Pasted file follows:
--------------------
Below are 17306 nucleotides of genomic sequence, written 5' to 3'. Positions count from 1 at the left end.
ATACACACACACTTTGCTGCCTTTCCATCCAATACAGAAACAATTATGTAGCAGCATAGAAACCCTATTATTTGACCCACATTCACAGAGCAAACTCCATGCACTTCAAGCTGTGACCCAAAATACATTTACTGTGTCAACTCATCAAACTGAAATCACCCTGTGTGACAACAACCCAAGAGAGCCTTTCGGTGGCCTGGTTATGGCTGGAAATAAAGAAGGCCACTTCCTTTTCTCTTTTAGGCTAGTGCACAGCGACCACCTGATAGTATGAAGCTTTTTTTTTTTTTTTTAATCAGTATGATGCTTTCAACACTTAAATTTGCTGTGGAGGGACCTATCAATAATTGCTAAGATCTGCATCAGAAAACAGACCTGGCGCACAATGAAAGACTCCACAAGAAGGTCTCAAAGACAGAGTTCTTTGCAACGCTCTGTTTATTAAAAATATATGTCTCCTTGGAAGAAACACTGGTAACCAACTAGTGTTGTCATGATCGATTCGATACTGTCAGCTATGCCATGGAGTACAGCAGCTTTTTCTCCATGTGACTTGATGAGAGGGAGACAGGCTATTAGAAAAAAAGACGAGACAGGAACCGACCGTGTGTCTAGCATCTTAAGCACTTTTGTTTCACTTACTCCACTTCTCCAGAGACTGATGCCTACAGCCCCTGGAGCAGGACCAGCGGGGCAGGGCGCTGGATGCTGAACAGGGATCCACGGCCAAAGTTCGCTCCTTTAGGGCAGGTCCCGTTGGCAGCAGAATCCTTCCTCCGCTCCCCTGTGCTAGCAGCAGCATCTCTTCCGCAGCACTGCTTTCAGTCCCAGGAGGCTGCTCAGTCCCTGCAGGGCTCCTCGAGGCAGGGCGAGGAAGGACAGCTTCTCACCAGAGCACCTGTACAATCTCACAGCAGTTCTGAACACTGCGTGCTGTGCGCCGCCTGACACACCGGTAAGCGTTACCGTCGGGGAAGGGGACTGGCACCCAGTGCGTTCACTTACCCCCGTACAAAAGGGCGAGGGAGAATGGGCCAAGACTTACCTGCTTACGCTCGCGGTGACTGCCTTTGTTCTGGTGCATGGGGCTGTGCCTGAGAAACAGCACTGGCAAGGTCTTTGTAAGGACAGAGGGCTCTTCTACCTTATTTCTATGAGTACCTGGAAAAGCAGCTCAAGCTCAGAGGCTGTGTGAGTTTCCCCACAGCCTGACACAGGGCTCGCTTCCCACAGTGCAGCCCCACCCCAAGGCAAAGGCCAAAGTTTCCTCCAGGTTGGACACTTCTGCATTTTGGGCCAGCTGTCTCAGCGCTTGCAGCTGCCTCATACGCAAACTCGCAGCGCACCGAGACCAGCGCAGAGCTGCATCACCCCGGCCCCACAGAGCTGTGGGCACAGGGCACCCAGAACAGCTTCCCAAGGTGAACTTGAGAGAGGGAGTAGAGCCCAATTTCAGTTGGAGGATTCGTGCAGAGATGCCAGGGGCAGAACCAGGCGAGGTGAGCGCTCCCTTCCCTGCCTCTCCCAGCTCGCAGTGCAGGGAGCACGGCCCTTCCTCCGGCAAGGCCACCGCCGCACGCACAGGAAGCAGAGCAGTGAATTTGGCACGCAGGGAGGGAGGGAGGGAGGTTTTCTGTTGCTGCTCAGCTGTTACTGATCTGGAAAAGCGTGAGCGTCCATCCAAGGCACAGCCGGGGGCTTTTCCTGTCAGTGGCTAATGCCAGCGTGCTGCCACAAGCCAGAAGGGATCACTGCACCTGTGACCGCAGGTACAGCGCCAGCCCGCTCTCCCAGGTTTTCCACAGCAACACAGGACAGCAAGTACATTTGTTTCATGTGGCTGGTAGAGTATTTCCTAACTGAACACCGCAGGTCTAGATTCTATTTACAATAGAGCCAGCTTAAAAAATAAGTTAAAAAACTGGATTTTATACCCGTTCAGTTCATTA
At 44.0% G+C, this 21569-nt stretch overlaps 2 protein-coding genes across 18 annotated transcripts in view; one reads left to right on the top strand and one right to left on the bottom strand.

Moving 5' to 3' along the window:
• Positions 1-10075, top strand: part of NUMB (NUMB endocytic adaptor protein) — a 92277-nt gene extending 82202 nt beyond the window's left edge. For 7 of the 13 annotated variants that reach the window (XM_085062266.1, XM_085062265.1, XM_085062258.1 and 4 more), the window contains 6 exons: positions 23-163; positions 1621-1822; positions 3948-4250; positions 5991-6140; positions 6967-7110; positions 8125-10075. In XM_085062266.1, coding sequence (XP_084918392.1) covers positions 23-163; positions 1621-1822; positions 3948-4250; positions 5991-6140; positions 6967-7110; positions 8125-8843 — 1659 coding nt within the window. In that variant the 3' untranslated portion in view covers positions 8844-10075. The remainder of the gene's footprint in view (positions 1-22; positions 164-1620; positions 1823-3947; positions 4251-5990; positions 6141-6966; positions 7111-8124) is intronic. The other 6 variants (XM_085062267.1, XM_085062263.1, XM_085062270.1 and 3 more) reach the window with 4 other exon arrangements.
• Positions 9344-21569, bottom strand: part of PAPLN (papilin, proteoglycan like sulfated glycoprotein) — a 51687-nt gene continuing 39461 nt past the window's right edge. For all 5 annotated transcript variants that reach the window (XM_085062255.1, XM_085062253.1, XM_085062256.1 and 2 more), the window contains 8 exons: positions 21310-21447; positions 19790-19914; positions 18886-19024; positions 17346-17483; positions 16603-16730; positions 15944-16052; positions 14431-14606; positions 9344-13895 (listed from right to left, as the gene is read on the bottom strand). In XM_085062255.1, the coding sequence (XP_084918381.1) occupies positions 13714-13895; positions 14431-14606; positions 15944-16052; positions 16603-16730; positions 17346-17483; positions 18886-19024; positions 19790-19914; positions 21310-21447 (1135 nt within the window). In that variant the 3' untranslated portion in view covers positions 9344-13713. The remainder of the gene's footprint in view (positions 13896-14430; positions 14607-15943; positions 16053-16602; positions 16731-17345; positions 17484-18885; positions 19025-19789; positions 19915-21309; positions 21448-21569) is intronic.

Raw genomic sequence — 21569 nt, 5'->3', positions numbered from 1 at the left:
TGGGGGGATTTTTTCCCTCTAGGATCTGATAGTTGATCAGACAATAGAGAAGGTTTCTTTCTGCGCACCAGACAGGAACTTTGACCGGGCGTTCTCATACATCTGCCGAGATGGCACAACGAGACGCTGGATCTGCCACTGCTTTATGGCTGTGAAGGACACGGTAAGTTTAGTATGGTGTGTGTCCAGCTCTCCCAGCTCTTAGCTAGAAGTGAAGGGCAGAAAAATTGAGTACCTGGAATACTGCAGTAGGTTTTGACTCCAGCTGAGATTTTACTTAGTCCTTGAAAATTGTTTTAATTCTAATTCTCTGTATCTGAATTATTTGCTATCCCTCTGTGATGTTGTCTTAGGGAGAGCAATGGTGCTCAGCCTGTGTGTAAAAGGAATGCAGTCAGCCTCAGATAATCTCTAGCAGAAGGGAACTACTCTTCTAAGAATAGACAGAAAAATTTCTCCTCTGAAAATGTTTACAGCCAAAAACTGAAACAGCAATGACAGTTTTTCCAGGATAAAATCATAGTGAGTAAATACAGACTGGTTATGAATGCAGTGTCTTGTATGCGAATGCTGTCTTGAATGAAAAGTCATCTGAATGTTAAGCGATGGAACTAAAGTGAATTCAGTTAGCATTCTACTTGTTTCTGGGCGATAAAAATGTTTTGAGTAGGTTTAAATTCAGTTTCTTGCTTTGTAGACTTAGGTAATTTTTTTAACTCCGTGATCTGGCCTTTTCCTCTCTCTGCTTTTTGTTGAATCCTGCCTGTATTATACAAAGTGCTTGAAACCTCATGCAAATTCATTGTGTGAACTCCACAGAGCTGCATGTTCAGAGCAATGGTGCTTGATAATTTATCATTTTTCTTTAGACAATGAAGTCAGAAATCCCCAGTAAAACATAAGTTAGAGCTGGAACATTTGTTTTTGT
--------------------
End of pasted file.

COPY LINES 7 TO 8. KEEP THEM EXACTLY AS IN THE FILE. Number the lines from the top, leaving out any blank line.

Raw genomic sequence — 21569 nt, 5'->3', positions numbered from 1 at the left:
TGGGGGGATTTTTTCCCTCTAGGATCTGATAGTTGATCAGACAATAGAGAAGGTTTCTTTCTGCGCACCAGACAGGAACTTTGACCGGGCGTTCTCATACATCTGCCGAGATGGCACAACGAGACGCTGGATCTGCCACTGCTTTATGGCTGTGAAGGACACGGTAAGTTTAGTATGGTGTGTGTCCAGCTCTCCCAGCTCTTAGCTAGAAGTGAAGGGCAGAAAAATTGAGTACCTGGAATACTGCAGTAGGTTTTGACTCCAGCTGAGATTTTACTTAGTCCTTGAAAATTGTTTTAATTCTAATTCTCTGTATCTGAATTATTTGCTATCCCTCTGTGATGTTGTCTTAGGGAGAGCAATGGTGCTCAGCCTGTGTGTAAAAGGAATGCAGTCAGCCTCAGATAATCTCTAGCAGAAGGGAACTACTCTTCTAAGAATAGACAGAAAAATTTCTCCTCTGAAAATGTTTACAGCCAAAAACTGAAACAGCAATGACAGTTTTTCCAGGATAAAATCATAGTGAGTAAATACAGACTGGTTATGAATGCAGTGTCTTGTATGCGAATGCTGTCTTGAATGAAAAGTCATCTGAATGTTAAGCGATGGAACTAAAGTGAATTCAGTTAGCATTCTACTTGTTTCTGGGCGATAAAAATGTTTTGAGTAGGTTTAAATTCAGTTTCTTGCTTTGTAGACTTAGGTAATTTTTTTAACTCCGTGATCTGGCCTTTTCCTCTCTCTGCTTTTTGTTGAATCCTGCCTGTATTATACAAAGTGCTTGAAACCTCATGCAAATTCATTGTGTGAACTCCACAGAGCTGCATGTTCAGAGCAATGGTGCTTGATAATTTATCATTTTTCTTTAGACAATGAAGTCAGAAATCCCCAGTAAAACATAAGTTAGAGCTGGAACATTTGTTTTTGT